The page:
Quarry quandary splits planners
Eudora commission vetoes recommendation
Call it voting along municipal lines.
A quarry expansion proposed southeast of Eudora garnered the support of the Douglas County Planning Commission, while the Eudora Planning Commission doesn't want to see the operation resume and expand northward. With split recommendations from both bodies, which met jointly Feb. 26, the Douglas County Commission will look at the issue in upcoming weeks.
Hamm Quarry's request to resume and expand its operation at 1200 Road and the Johnson-Douglas county line in order to meet demand for rock created by roadway construction drew criticism from rural Eudora and Johnson County residents.
Dan Hoover, who lives on the Johnson County side, had the same concerns as other nearby residents regarding an active quarry's impact on property values, structure damage, dust allergies, water quality and other environmental issues. Like other residents who spoke at last Wednesday's meeting in Lawrence, Hoover said the quarry was dormant when his home was built.
Moreover, he said the quarry had become a playground.
"Kids are getting in and out of there with their motorcycles, and it's really dangerous out there," he said. "It would be worth (Hamm operators') time to drive out there some night."
Tim Ross, who has a 150-year-old house nearby that he feared would be damaged by blasting, said he often saw people on four-wheelers and dirtbikes perusing the property. Another nearby resident said she was also worried about the facility's security, especially if the quarry were back in operation with dynamite stored on the property.
She said her 10-year-old son didn't understand why he couldn't walk around the property, and she questioned the fence's security. Dan Watkins, who spoke on behalf of the quarry at the joint planning meeting, said quarries maintained good safety records in large part because of the mandates federal and state agencies placed on quarries. The mining industry had its own form of OSHA (Occupational Safety Hazard Administration), and the Department of Alcohol, Tobacco and Firearms is involved in quarries because of the explosives.
"They're not paying a lot of premiums to their insurance companies," Watkins said.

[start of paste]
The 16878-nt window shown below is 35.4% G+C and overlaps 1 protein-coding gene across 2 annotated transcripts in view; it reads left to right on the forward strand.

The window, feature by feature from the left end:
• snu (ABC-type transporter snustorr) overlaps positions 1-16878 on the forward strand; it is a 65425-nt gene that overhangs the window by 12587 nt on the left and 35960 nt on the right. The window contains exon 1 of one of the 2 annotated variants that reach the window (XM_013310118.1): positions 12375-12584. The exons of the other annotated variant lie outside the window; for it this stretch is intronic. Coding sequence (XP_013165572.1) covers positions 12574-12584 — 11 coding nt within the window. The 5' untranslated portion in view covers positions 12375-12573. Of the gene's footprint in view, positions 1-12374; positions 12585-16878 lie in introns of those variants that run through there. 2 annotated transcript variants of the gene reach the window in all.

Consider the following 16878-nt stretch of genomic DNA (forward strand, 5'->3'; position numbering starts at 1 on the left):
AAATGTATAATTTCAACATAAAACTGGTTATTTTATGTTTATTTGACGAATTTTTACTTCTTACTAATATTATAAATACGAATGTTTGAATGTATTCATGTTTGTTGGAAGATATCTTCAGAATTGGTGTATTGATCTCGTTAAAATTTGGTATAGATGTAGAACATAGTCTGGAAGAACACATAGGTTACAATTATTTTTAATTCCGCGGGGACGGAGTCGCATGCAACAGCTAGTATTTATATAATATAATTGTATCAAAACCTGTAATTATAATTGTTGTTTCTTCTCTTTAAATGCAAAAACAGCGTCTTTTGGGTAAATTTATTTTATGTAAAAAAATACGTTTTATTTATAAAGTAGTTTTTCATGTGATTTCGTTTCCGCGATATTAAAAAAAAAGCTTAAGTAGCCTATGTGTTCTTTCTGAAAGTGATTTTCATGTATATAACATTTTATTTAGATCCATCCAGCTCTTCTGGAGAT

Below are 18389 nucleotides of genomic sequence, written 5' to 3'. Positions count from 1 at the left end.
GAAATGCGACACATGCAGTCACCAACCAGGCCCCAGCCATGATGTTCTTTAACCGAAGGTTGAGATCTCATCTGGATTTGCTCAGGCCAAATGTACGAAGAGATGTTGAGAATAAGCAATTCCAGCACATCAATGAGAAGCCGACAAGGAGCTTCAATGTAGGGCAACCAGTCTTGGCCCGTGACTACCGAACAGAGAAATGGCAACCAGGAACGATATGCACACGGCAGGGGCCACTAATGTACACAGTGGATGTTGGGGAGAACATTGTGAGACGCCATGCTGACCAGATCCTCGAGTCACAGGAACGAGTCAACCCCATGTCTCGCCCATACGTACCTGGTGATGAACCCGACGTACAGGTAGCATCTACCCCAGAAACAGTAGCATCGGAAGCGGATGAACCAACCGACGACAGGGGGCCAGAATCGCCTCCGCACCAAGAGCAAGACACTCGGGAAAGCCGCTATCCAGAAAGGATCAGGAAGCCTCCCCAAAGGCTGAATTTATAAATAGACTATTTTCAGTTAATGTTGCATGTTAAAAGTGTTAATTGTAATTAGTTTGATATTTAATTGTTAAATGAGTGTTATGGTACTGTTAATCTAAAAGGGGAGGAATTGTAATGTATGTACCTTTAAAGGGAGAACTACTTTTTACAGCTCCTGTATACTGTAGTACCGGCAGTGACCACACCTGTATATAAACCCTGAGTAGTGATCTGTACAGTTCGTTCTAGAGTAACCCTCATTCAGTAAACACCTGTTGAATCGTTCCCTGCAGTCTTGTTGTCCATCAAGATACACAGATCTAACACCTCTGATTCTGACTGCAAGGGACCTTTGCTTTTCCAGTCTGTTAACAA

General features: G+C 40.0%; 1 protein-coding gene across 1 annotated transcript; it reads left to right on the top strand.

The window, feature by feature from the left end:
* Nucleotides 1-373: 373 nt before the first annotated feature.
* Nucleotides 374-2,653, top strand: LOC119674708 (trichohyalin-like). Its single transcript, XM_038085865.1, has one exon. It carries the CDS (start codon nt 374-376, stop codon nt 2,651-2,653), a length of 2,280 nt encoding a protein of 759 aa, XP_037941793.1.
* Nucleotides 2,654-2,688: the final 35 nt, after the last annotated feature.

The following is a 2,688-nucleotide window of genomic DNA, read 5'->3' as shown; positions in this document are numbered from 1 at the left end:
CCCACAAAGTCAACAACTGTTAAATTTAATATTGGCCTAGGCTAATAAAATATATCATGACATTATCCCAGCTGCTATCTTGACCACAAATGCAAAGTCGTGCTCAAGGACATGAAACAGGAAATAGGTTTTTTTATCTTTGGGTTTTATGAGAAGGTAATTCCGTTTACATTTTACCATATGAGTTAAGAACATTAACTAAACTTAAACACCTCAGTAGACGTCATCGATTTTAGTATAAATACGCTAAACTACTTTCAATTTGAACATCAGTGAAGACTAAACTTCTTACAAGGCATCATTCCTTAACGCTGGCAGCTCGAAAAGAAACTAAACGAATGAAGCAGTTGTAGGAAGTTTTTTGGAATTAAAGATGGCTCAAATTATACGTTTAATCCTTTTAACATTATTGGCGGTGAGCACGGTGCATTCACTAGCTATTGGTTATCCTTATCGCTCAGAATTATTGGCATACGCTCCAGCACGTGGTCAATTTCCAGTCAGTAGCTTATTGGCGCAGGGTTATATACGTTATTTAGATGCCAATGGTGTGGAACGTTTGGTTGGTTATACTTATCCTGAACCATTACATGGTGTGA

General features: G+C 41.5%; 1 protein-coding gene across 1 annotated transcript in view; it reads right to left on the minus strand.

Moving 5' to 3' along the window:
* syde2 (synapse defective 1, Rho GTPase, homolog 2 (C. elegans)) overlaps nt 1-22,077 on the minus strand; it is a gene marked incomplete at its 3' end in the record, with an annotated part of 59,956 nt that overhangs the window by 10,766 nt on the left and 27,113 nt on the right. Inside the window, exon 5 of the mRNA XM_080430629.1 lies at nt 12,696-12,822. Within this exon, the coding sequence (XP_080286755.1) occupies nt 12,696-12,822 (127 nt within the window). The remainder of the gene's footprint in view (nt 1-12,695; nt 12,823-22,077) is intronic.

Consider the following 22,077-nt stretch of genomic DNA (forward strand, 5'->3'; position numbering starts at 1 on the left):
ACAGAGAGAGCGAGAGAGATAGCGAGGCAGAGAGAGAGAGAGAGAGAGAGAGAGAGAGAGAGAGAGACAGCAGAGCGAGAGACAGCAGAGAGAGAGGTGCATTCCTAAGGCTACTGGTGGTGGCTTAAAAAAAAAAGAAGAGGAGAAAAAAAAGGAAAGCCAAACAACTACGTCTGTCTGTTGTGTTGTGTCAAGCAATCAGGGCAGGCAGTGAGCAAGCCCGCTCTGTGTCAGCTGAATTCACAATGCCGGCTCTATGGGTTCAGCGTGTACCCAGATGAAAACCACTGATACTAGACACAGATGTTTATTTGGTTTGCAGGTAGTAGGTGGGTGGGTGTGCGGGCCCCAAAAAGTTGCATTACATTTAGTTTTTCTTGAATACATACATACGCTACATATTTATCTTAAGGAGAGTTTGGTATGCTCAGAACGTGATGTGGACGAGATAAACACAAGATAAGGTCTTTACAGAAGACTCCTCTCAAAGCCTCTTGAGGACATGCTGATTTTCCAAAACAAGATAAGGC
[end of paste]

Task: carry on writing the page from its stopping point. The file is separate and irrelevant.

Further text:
Moreover, he said Hamm, which has quarries throughout northeast Kansas, restored exhausted mined land back to its natural state. Although Hamm would probably use up the resources of the existing quarried area before expanding the operation northward on its property, the company planned to restore the land, originally owned by Katherine Neis and often called the Neis Quarry. To county Planning Commission member Myles Schachter's chagrin, however, operators couldn't say exactly when the land would be restored.
Even though Hamm would be required to upgrade the roads around the quarry to standards capable of sustaining its trucks within two years, Eudora Planning Commission member Richard Campbell worried how truck traffic would affect vehicles around the new high school and soon-to-be middle school, both of which will attract not only large volumes of traffic but also inexperienced drivers.
Hamm sales manager Martin Zielsdorf said the subcontracted drivers were supposed to stick to a designated route. The quarry anticipates most truck traffic traveling west on Douglas County 458, but routes would also depend on where projects crop up.
Moreover, Hamm has operated a quarry next door to an elementary school. Zielsdorf said increased public safety patrolling helped in such a situation.
Zielsdorf said at the elementary school he told the principal to take down the number of any truck posing problems and "they'd be gone."
Quarry officials said Hamm would also regulate when blasting took place. Ninety percent of blasting ending by noon, he said, with inclement weather accounting for most of the exceptions.
In response to various concerns about the project, Watkins reminded the commissioners and nearby residents that the quarry would be project-driven.
"This is not going to be a day-to-day operation," he said.
Zielsdorf said the Kansas Turnpike project took about three and a half months, which was about average.
"With the financial situation the state is in, we don't foresee anything for another year," he said.